I had an interesting life lesson recently, thought I’d share…
For several days, I’d been stressed, frustrated, angry, depressed, etc. due to some highly stressful personal issues I’m dealing with, and to make things worse I hadn’t been sleeping well, and had been suffering anxiety and other resultant physiological effects.
And then came gym day—and as bad as I’d been feeling, I didn’t wanna go. But it was cardio day, and generally, regardless of how bad I feel when I go, I usually feel better afterward. Get the heart beating, get super-oxygenated, break a good sweat…
So, okay, I guess I’ll go…
But halfway through getting ready to go, I realized: it’s NOT cardio day, it’s strength training day. *sigh*. Strength training is hard enough, without feeling so damn tired and depressed going in. Now I REALLY didn’t wanna go…and I seriously considered just blowing it off.
But, having adopted Scott Adams’ approach—I went anyway.
(Scott Adams, the creator of Dilbert, in his book How to Fail at Almost Everything and Still Win Big: Kind of the Story of My Life, describes how he made a deal with himself: if he ever doesn’t feel like going to the gym, he goes ahead and packs his gym bag, drives to the gym, and goes inside. Once inside, if he STILL doesn’t feel like working out, then he’s allowed to turn around and go home. But guess what? Probably 99% of the time, he goes ahead and works out, since he’s already there. I’ve experienced the same thing, there’s only been a time or two when I got there and ended up going home instead of working out—thank you, Mr. Adams, for the excellent advice!)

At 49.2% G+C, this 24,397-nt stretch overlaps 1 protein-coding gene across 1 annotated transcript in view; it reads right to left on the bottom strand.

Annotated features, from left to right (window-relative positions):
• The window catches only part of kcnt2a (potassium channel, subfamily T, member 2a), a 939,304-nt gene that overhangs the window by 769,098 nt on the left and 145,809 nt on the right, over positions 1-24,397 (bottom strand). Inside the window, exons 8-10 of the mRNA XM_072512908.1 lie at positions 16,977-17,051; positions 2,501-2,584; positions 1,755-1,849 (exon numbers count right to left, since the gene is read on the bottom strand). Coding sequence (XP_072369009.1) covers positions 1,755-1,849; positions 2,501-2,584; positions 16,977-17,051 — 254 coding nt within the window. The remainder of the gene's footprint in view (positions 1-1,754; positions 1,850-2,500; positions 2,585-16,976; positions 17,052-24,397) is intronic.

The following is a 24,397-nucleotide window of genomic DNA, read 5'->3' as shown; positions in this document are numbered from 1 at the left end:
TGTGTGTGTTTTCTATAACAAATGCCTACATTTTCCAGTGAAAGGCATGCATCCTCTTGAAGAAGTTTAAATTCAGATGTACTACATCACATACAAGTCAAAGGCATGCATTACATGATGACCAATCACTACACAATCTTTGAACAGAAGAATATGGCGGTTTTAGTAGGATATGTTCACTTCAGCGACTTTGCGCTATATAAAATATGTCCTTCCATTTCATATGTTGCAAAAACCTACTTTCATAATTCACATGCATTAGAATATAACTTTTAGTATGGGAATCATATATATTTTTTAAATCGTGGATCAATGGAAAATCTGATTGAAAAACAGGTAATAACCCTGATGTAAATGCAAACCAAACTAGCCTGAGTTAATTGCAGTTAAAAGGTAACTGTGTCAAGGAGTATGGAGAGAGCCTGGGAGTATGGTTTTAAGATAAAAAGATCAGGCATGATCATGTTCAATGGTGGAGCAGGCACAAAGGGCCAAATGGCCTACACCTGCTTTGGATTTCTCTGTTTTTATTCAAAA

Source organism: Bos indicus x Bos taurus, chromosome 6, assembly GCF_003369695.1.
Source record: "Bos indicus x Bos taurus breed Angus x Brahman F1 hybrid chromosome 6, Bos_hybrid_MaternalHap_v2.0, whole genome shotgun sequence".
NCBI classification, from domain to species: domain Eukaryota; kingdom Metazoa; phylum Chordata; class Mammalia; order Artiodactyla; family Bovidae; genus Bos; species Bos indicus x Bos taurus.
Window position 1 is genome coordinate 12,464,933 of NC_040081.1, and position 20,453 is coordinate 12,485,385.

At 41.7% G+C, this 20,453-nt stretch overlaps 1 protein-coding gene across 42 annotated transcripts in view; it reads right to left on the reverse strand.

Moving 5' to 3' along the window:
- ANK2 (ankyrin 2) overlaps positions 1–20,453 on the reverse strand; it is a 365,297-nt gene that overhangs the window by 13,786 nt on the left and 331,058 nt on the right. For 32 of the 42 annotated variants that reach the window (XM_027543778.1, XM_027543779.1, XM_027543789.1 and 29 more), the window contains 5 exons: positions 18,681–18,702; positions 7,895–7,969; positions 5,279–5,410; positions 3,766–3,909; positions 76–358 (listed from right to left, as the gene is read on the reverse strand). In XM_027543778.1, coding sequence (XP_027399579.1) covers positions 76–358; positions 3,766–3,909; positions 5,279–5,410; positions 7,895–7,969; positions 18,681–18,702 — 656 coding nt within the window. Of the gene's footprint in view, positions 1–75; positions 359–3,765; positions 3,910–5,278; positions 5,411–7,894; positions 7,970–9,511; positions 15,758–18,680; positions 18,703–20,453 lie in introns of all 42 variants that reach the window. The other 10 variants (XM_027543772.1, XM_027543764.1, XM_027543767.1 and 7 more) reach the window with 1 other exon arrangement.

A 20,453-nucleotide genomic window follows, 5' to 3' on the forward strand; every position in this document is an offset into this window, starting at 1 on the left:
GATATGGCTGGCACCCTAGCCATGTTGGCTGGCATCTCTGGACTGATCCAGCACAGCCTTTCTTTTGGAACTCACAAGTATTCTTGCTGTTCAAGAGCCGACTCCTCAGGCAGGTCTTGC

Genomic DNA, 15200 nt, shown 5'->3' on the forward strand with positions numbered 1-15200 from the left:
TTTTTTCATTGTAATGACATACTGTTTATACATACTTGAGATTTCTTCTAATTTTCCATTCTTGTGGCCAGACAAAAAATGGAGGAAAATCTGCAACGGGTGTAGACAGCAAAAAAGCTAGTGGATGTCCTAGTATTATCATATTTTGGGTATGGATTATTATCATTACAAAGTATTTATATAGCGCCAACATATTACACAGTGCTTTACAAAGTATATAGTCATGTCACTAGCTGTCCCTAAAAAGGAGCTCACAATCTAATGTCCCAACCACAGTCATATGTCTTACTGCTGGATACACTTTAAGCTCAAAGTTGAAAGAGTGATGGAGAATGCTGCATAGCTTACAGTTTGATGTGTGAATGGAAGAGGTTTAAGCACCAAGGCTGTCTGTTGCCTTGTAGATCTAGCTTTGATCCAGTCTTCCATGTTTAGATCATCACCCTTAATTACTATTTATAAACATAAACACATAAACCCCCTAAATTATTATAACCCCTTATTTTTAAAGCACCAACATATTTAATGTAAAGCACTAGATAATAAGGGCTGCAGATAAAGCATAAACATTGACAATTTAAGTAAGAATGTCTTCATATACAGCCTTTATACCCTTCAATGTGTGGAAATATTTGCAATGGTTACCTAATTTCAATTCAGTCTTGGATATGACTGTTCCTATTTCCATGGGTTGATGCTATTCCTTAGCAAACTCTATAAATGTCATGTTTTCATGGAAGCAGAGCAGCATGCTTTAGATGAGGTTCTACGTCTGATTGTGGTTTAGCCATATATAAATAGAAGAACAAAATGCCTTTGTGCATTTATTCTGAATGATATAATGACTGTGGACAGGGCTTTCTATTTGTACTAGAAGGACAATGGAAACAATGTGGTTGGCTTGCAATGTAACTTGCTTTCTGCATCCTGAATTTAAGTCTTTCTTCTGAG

Ends up, I had one of the best workouts I’d had in weeks!
So, it just goes to show ya—we really have no idea what to expect, how things will turn out, once we go and get into whatever it is we’re avoiding or procrastinating. So we shouldn’t base our actions on mere speculations, or our current mood, or our assumptions as to how things will go, what we predict will happen—even just 15 minutes from now.
Instead, we should clear our “magical magnifying mind” (the tendency for us to imagine negative results of future events the more we dwell on them, or “the magical mind causes trouble”), ignore all of our assumptions and speculations, and just carry on. Move forward. Delve in. Get at it.
You might just be surprised!
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